Switch control on the Switch2Scan gives you control of scanning, selecting and pressing the home button. This makes it slightly simpler to use than the TeclaShield which offers a lot more options – however I did miss one of those options at lot! On the Tecla Shield a long hold brings up the onscreen keyboard. When I was testing the Switch2Scan I sometimes had to select a text box three or four times before the onscreen keyboard automatically appeared – and sometimes it didn’t appear at all (which is what the manual indicates should happen). This is very limiting for a switch user. The Switch2Scan does have a button on the front which can launch the onscreen keyboard but selection of this button would require another person as it isn’t accessible with the switch – thereby reducing the independence of the switch user in controlling and using the iPad. Unfortunately, this would mean that once a user has opened the email app they would need to get a carer to come and press the keyboard button for them so that they can type an email.
However, the Switch2Scan does have some other features which aren’t available in the Tecla Shield which might make it a preferred interface for some users. When I was reviewing the Tecla Shield, I quickly noticed that control over books within iBooks was very limited. The limitations were due to the different ways in which publishers had created books. There were a very small number of books that I could control completely in the iBooks app – these were generally books that had a pictorial representation of the pages in the book offering me an option to scan between pages. Unfortunately, most iBooks didn’t have this pictorial representation – and on top of this changing pages in a large book using this method would probably require the patience of a saint. Therefore, I was really excited to see that the Switch2Scan has a specific iBooks mode which makes changing pages within an iBook an absolute breeze. Please see the video below for a short demonstration.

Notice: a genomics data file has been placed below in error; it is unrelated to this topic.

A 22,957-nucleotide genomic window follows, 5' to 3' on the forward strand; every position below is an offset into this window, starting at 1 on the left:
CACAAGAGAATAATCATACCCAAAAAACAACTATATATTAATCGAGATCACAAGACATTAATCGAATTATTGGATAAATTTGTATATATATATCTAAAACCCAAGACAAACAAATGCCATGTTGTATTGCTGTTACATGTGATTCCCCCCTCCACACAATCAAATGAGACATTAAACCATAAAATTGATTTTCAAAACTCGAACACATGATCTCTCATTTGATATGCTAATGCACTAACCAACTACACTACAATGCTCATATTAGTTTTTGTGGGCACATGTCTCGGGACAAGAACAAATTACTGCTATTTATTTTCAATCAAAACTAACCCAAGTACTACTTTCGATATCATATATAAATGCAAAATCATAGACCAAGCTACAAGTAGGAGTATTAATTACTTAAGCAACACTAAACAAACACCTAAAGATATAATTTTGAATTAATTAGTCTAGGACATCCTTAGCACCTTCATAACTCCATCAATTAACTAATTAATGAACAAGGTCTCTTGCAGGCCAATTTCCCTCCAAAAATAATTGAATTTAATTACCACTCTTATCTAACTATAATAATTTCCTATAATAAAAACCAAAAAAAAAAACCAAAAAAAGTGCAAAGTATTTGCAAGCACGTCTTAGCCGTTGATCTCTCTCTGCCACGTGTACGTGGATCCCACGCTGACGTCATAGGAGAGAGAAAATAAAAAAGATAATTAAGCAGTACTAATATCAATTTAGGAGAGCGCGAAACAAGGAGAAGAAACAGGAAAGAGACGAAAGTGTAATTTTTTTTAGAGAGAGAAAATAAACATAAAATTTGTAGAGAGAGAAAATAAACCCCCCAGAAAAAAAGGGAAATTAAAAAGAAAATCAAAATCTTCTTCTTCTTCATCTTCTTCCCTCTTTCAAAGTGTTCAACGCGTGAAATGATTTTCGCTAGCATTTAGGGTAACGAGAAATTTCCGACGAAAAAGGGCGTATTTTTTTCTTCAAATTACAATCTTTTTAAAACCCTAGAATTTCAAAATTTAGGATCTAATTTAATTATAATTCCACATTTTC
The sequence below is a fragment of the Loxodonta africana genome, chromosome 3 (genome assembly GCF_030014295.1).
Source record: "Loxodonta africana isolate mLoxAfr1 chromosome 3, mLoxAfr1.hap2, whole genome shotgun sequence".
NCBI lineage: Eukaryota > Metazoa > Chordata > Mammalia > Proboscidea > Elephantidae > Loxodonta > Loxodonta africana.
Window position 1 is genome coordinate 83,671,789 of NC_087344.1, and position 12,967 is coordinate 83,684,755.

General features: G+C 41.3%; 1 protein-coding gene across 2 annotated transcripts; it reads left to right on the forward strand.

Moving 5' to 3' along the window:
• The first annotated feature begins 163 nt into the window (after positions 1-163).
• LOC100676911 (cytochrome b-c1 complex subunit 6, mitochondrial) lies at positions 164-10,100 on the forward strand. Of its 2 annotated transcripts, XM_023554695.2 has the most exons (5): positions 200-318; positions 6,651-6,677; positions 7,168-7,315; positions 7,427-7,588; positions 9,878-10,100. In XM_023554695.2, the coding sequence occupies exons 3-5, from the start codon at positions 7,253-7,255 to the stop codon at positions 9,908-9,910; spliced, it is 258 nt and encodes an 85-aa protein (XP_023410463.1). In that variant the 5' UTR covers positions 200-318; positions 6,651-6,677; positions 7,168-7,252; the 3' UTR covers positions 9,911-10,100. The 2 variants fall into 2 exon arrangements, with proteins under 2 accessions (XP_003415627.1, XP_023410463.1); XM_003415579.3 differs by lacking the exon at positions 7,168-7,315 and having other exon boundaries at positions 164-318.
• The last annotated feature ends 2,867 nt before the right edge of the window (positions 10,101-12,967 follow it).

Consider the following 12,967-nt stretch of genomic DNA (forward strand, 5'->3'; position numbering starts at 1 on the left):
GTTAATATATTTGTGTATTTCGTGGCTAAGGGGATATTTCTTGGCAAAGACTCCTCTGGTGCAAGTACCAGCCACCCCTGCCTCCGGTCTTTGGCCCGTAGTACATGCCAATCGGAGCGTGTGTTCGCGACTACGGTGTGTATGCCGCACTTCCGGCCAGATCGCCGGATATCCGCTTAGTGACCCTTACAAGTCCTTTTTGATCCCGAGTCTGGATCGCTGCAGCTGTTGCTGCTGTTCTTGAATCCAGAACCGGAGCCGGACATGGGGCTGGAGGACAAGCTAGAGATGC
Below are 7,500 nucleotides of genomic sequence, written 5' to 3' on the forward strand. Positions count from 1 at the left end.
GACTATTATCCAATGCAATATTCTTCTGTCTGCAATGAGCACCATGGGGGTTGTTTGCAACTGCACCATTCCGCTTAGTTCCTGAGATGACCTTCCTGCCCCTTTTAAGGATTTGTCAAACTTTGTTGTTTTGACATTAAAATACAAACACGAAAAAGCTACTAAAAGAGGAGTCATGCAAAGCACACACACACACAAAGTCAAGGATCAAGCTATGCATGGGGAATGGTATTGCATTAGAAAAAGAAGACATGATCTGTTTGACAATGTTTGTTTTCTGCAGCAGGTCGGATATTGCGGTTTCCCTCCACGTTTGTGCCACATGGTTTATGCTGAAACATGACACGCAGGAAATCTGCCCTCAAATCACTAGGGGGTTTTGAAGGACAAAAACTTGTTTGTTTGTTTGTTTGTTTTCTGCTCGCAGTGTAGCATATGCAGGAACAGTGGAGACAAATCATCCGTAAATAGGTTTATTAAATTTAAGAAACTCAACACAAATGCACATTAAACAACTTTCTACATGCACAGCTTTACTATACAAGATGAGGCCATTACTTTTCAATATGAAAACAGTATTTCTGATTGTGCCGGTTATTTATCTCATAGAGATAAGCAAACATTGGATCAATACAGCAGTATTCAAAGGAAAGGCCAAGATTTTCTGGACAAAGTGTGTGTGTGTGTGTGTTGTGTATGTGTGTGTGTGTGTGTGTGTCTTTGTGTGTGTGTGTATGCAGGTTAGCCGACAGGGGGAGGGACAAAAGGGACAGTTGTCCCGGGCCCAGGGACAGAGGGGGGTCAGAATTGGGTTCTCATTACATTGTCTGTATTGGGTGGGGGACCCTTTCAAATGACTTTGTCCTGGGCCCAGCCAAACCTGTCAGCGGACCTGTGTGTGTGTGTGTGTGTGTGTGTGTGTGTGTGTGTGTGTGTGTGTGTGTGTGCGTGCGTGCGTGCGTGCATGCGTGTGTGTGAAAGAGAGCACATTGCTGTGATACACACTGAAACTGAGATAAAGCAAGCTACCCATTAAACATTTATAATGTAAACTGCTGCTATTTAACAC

And finally, the Switch2Scan has a QuickAccess mode which makes it compatible with all of the different switch accessible apps available. As I discussed in my blog “How do I use a switch with an iPad – June 2012 update” there are a number of apps available which have already been released with a scanning mode. The Switch2Scan is also compatible with all these apps – which makes it a great choice for a school or an organisation who wants a lot of flexibility in an iPad switch interface. For a list of switch accessible iPad apps that I have compiled with Alex Dunn from Inclusioneers please click here.
Overall, the Switch2Scan is the most comprehensive switch interface for the iPad that I have tried to date. Unfortunately, some of the functions require pressing the buttons on the front of the interface, which would require help and reduce the independence of the person using the switch in accessing the iPad. If independent text entry is a strong requirement for the user and they aren’t really interested in iBooks then the Tecla Shield is a better option at this stage. However, the control offered over iBooks is fabulous – and if this is one of your primary reasons for switch access then this interface is definitely the one for you. It is also a more attractive iPad switch interface for schools and centres as it offers switch control over both iOS and VoiceOver compatible apps – and also switch control over the range of switch accessible apps available from iTunes. It also has a rechargeable battery and a much smaller footprint than the Tecla Shield which are important points for many users. Hopefully Pretorian can engineer a different way to trigger the onscreen keyboard with a switch. If they can do that then the Switch2Scan would definitely be my switch interface of choice!